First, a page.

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Low risk of gastrointestinal cancer among patients with celiac disease, inflammation, or latent celiac disease.
Clin Gastroenterol Hepatol 2012; 10(1):30-6CG

Abstract

BACKGROUND & AIMS

Celiac disease has been associated with gastrointestinal (GI) cancers in small studies; risks have not been estimated from large populations or based on histopathology analyses.

METHODS

We examined the risk of GI cancers by using data from cohorts of patients with celiac disease (villous atrophy, Marsh score of 3; n = 28,882) or inflammation (Marsh score of 1-2; n = 12,860); biopsy samples were evaluated at 28 pathology centers. A third cohort included 3705 individuals with latent celiac disease (normal mucosa, but positive serology results). Data were compared with those from an age- and sex-matched population.

RESULTS

Of patients with celiac disease, 372 developed incident GI cancers; 347 patients with inflammation and 38 with latent celiac disease developed GI cancers. In the first year after diagnosis and initial biopsy, celiac disease was associated with 5.95-fold increase in risk of incident GI cancer (95% confidence interval [CI], 4.64-7.64); the hazard ratio [HR] for inflammation was 9.13 (95% CI, 7.19-11.6) and for latent celiac disease was 8.10 (95% CI, 4.69-14.0). After the first year, patients were at no significant increase in risk for GI cancers; the HR for celiac disease was 1.07 (95% CI, 0.93-1.23), for inflammation it was 1.16 (95% CI, 0.98-1.37), and for latent celiac disease it was 0.96 (95% CI, 0.56-1.66). The absolute risk for any GI cancer in patients with celiac disease was 101/100,000 person-years, with an excess risk of 2/100,000 person-years.

CONCLUSIONS

Although celiac disease, inflammation, and latent disease all increase risk for GI cancers in the first year after diagnosis, there is no increase in risk thereafter.

Authors+Show Affiliations

Department of Neonatology, Astrid Lindgren Children's Hospital-Danderyd, Karolinska University Hospital, Stockholm, Sweden.No affiliation info availableNo affiliation info availableNo affiliation info available

Pub Type(s)

Journal Article
Research Support, Non-U.S. Gov't

Language

eng

PubMed ID

21723236

Citation

Elfström, Peter, et al. "Low Risk of Gastrointestinal Cancer Among Patients With Celiac Disease, Inflammation, or Latent Celiac Disease." Clinical Gastroenterology and Hepatology : the Official Clinical Practice Journal of the American Gastroenterological Association, vol. 10, no. 1, 2012, pp. 30-6.
Elfström P, Granath F, Ye W, et al. Low risk of gastrointestinal cancer among patients with celiac disease, inflammation, or latent celiac disease. Clin Gastroenterol Hepatol. 2012;10(1):30-6.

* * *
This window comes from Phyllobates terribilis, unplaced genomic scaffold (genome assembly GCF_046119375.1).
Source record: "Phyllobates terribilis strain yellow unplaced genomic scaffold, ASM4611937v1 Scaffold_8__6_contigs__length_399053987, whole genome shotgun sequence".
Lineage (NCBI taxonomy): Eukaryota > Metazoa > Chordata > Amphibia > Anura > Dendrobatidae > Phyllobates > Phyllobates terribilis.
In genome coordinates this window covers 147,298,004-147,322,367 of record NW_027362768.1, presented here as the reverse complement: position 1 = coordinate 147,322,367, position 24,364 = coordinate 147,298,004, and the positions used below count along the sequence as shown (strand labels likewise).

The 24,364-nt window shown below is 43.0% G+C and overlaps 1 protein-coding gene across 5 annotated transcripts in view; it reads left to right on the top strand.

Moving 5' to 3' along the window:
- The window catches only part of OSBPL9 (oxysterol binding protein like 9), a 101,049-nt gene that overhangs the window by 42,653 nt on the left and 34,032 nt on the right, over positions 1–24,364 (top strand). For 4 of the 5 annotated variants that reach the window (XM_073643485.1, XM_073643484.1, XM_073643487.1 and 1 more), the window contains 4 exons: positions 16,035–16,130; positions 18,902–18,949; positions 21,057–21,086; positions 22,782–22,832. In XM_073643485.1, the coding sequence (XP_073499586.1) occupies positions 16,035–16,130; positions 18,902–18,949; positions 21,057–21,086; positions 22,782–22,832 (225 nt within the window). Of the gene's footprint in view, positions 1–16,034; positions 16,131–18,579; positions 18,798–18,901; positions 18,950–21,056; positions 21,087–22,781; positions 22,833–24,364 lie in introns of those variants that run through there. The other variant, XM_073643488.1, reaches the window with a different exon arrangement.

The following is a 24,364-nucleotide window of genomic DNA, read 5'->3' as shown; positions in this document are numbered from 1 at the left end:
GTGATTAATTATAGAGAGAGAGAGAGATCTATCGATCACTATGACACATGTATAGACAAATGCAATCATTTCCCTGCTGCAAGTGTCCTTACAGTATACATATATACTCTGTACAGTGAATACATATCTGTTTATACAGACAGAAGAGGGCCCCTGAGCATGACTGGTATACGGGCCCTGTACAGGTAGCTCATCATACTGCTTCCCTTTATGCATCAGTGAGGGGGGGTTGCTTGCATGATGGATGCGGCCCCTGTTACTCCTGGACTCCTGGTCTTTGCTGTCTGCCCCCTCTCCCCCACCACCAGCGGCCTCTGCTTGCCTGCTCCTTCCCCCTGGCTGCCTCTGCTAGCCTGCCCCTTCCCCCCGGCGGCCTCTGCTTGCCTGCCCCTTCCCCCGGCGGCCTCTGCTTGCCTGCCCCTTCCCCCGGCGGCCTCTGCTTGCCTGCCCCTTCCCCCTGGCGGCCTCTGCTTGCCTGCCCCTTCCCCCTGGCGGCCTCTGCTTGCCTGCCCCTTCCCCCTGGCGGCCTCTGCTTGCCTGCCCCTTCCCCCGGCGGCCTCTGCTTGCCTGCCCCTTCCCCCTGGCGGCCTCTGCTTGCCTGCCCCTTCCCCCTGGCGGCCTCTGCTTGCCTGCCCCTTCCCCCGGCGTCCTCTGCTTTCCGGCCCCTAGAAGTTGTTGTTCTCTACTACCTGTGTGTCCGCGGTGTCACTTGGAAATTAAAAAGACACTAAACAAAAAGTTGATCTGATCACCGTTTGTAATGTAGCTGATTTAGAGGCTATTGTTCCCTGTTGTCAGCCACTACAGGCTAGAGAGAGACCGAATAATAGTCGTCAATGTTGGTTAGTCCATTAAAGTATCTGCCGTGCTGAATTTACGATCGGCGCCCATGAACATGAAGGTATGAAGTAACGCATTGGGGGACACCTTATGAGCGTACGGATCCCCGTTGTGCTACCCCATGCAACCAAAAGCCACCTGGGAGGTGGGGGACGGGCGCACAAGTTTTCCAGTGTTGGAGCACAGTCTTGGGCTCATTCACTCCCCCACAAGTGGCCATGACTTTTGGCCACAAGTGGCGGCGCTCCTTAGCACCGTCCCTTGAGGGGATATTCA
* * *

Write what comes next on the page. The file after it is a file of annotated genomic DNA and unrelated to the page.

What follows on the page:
Elfström, P., Granath, F., Ye, W., & Ludvigsson, J. F. (2012). Low risk of gastrointestinal cancer among patients with celiac disease, inflammation, or latent celiac disease. Clinical Gastroenterology and Hepatology : the Official Clinical Practice Journal of the American Gastroenterological Association, 10(1), pp. 30-6. doi:10.1016/j.cgh.2011.06.029.
Elfström P, et al. Low Risk of Gastrointestinal Cancer Among Patients With Celiac Disease, Inflammation, or Latent Celiac Disease. Clin Gastroenterol Hepatol. 2012;10(1):30-6. PubMed PMID: 21723236.
* Article titles in AMA citation format should be in sentence-case
TY - JOUR T1 - Low risk of gastrointestinal cancer among patients with celiac disease, inflammation, or latent celiac disease. AU - Elfström,Peter, AU - Granath,Fredrik, AU - Ye,Weimin, AU - Ludvigsson,Jonas F, Y1 - 2011/06/30/ PY - 2011/05/05/received PY - 2011/06/09/accepted PY - 2011/7/5/entrez PY - 2011/7/5/pubmed PY - 2012/4/12/medline SP - 30 EP - 6 JF - Clinical gastroenterology and hepatology : the official clinical practice journal of the American Gastroenterological Association JO - Clin. Gastroenterol. Hepatol. VL - 10 IS - 1 N2 - BACKGROUND & AIMS: Celiac disease has been associated with gastrointestinal (GI) cancers in small studies; risks have not been estimated from large populations or based on histopathology analyses. METHODS: We examined the risk of GI cancers by using data from cohorts of patients with celiac disease (villous atrophy, Marsh score of 3; n = 28,882) or inflammation (Marsh score of 1-2; n = 12,860); biopsy samples were evaluated at 28 pathology centers. A third cohort included 3705 individuals with latent celiac disease (normal mucosa, but positive serology results). Data were compared with those from an age- and sex-matched population. RESULTS: Of patients with celiac disease, 372 developed incident GI cancers; 347 patients with inflammation and 38 with latent celiac disease developed GI cancers. In the first year after diagnosis and initial biopsy, celiac disease was associated with 5.95-fold increase in risk of incident GI cancer (95% confidence interval [CI], 4.64-7.64); the hazard ratio [HR] for inflammation was 9.13 (95% CI, 7.19-11.6) and for latent celiac disease was 8.10 (95% CI, 4.69-14.0). After the first year, patients were at no significant increase in risk for GI cancers; the HR for celiac disease was 1.07 (95% CI, 0.93-1.23), for inflammation it was 1.16 (95% CI, 0.98-1.37), and for latent celiac disease it was 0.96 (95% CI, 0.56-1.66). The absolute risk for any GI cancer in patients with celiac disease was 101/100,000 person-years, with an excess risk of 2/100,000 person-years. CONCLUSIONS: Although celiac disease, inflammation, and latent disease all increase risk for GI cancers in the first year after diagnosis, there is no increase in risk thereafter. SN - 1542-7714 UR - https://www.unboundmedicine.com/medline/citation/21723236/Low_risk_of_gastrointestinal_cancer_among_patients_with_celiac_disease_inflammation_or_latent_celiac_disease_ L2 - https://linkinghub.elsevier.com/retrieve/pii/S1542-3565(11)00670-7 DB - PRIME DP - Unbound Medicine ER -